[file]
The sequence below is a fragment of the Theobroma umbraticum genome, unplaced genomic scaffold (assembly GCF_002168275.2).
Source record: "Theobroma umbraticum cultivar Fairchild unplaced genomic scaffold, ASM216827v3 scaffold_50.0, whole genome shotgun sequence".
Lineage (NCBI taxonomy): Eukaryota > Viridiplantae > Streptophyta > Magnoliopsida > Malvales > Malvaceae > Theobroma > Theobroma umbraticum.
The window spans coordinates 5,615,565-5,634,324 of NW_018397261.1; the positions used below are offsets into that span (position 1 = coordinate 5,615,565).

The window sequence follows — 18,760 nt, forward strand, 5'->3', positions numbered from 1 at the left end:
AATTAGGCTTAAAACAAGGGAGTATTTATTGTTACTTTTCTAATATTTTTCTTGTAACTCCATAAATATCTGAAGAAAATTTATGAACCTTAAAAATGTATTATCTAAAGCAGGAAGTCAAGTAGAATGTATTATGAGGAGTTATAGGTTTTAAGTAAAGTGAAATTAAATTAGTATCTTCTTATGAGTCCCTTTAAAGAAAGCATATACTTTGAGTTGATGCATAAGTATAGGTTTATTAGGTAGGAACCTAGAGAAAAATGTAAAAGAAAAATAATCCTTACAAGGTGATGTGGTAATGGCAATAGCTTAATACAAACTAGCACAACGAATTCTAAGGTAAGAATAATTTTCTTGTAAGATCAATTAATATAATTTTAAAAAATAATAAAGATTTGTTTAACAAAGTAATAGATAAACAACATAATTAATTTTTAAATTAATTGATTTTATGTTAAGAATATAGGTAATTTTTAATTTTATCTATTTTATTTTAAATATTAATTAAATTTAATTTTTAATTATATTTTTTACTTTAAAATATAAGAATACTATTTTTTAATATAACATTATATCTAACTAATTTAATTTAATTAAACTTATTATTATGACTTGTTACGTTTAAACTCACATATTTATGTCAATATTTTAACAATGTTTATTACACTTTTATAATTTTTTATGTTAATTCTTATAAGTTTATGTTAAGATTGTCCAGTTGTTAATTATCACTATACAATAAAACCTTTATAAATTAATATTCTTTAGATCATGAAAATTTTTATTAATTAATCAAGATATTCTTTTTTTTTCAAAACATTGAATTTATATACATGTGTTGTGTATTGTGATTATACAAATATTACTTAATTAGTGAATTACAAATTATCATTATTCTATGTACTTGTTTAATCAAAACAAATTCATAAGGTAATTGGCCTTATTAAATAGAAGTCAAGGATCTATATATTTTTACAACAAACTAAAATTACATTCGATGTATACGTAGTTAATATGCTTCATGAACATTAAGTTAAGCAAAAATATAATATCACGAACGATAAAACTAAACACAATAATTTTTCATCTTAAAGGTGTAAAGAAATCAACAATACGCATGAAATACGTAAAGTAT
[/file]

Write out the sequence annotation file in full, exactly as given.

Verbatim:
The sequence below is a fragment of the Theobroma umbraticum genome, unplaced genomic scaffold (assembly GCF_002168275.2).
Source record: "Theobroma umbraticum cultivar Fairchild unplaced genomic scaffold, ASM216827v3 scaffold_50.0, whole genome shotgun sequence".
Lineage (NCBI taxonomy): Eukaryota > Viridiplantae > Streptophyta > Magnoliopsida > Malvales > Malvaceae > Theobroma > Theobroma umbraticum.
The window spans coordinates 5,615,565-5,634,324 of NW_018397261.1; the positions used below are offsets into that span (position 1 = coordinate 5,615,565).

The window sequence follows — 18,760 nt, forward strand, 5'->3', positions numbered from 1 at the left end:
AATTAGGCTTAAAACAAGGGAGTATTTATTGTTACTTTTCTAATATTTTTCTTGTAACTCCATAAATATCTGAAGAAAATTTATGAACCTTAAAAATGTATTATCTAAAGCAGGAAGTCAAGTAGAATGTATTATGAGGAGTTATAGGTTTTAAGTAAAGTGAAATTAAATTAGTATCTTCTTATGAGTCCCTTTAAAGAAAGCATATACTTTGAGTTGATGCATAAGTATAGGTTTATTAGGTAGGAACCTAGAGAAAAATGTAAAAGAAAAATAATCCTTACAAGGTGATGTGGTAATGGCAATAGCTTAATACAAACTAGCACAACGAATTCTAAGGTAAGAATAATTTTCTTGTAAGATCAATTAATATAATTTTAAAAAATAATAAAGATTTGTTTAACAAAGTAATAGATAAACAACATAATTAATTTTTAAATTAATTGATTTTATGTTAAGAATATAGGTAATTTTTAATTTTATCTATTTTATTTTAAATATTAATTAAATTTAATTTTTAATTATATTTTTTACTTTAAAATATAAGAATACTATTTTTTAATATAACATTATATCTAACTAATTTAATTTAATTAAACTTATTATTATGACTTGTTACGTTTAAACTCACATATTTATGTCAATATTTTAACAATGTTTATTACACTTTTATAATTTTTTATGTTAATTCTTATAAGTTTATGTTAAGATTGTCCAGTTGTTAATTATCACTATACAATAAAACCTTTATAAATTAATATTCTTTAGATCATGAAAATTTTTATTAATTAATCAAGATATTCTTTTTTTTTCAAAACATTGAATTTATATACATGTGTTGTGTATTGTGATTATACAAATATTACTTAATTAGTGAATTACAAATTATCATTATTCTATGTACTTGTTTAATCAAAACAAATTCATAAGGTAATTGGCCTTATTAAATAGAAGTCAAGGATCTATATATTTTTACAACAAACTAAAATTACATTCGATGTATACGTAGTTAATATGCTTCATGAACATTAAGTTAAGCAAAAATATAATATCACGAACGATAAAACTAAACACAATAATTTTTCATCTTAAAGGTGTAAAGAAATCAACAATACGCATGAAATACGTAAAGTAT